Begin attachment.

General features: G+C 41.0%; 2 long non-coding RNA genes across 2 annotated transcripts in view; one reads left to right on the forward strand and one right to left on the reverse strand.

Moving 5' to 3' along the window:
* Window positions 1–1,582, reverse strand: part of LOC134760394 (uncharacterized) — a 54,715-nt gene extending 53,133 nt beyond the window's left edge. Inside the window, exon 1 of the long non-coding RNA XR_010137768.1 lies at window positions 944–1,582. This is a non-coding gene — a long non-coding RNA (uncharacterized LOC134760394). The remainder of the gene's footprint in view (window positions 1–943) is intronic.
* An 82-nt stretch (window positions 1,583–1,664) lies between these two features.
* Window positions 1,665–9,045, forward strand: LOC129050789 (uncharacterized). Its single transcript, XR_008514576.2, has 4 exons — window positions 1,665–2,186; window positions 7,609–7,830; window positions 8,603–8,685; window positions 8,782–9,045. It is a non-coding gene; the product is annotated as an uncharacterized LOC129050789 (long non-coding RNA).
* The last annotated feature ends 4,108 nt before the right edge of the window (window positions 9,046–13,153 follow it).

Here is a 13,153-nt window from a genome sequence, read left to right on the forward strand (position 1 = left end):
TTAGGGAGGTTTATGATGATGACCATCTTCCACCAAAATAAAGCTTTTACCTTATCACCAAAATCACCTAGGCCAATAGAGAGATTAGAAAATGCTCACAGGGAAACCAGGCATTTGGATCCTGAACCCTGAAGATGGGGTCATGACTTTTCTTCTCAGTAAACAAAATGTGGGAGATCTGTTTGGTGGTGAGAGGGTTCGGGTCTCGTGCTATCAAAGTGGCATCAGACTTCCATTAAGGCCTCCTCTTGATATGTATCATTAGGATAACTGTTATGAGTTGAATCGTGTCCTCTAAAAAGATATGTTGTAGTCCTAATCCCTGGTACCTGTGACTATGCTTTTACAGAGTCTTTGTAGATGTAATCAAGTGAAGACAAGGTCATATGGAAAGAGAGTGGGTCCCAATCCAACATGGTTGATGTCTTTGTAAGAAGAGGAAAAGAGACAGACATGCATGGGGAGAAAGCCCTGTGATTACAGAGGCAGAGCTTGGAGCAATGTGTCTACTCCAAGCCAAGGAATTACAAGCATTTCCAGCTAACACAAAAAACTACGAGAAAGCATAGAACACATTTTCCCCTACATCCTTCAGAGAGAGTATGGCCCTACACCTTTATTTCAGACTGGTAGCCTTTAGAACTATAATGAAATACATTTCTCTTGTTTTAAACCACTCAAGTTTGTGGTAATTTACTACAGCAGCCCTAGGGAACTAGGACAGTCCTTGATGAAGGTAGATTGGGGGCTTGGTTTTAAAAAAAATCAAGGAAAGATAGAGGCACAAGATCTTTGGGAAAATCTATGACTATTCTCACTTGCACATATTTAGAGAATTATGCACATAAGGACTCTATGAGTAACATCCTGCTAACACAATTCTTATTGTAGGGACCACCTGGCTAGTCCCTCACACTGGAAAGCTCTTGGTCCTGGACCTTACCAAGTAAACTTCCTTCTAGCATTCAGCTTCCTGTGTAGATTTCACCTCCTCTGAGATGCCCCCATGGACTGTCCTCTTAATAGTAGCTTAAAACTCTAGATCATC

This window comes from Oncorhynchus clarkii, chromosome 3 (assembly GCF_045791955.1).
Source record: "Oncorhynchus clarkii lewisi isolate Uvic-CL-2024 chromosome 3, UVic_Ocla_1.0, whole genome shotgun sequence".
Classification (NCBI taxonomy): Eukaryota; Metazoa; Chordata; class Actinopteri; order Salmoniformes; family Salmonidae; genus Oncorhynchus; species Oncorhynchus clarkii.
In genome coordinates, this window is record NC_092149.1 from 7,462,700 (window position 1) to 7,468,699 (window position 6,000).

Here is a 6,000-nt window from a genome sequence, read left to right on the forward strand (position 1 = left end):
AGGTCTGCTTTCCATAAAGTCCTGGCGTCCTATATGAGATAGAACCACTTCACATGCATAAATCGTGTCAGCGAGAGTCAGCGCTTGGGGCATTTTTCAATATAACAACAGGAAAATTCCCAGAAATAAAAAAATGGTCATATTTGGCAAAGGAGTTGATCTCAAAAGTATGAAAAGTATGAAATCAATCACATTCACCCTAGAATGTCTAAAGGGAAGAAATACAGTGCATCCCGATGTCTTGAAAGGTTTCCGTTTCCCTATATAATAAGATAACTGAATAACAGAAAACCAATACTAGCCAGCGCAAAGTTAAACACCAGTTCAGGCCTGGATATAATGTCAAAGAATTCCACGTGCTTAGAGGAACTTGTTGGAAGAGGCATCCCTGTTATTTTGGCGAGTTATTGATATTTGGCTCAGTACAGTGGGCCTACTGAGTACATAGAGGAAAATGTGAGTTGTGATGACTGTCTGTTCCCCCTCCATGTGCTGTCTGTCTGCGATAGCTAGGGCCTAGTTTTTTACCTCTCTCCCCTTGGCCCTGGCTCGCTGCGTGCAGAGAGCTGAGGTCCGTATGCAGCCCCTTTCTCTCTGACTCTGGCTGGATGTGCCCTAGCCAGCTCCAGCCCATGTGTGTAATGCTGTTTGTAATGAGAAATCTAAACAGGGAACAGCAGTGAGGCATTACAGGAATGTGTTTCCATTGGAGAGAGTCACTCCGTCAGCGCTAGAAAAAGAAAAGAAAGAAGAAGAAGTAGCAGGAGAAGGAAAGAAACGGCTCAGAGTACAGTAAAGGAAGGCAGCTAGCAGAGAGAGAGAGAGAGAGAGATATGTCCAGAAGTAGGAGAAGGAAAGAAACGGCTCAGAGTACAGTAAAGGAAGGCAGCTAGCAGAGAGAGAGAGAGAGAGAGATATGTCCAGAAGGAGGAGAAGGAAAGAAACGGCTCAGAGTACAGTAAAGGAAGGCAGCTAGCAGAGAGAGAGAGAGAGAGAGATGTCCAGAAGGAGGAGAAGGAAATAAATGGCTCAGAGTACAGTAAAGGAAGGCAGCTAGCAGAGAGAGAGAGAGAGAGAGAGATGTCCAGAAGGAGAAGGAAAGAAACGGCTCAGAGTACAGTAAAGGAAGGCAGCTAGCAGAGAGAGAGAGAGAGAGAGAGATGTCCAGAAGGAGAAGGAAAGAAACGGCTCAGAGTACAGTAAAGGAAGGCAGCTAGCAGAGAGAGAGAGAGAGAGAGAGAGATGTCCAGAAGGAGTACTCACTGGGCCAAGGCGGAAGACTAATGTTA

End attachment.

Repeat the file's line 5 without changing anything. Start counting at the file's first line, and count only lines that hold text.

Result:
* Window positions 1,665–9,045, forward strand: LOC129050789 (uncharacterized). Its single transcript, XR_008514576.2, has 4 exons — window positions 1,665–2,186; window positions 7,609–7,830; window positions 8,603–8,685; window positions 8,782–9,045. It is a non-coding gene; the product is annotated as an uncharacterized LOC129050789 (long non-coding RNA).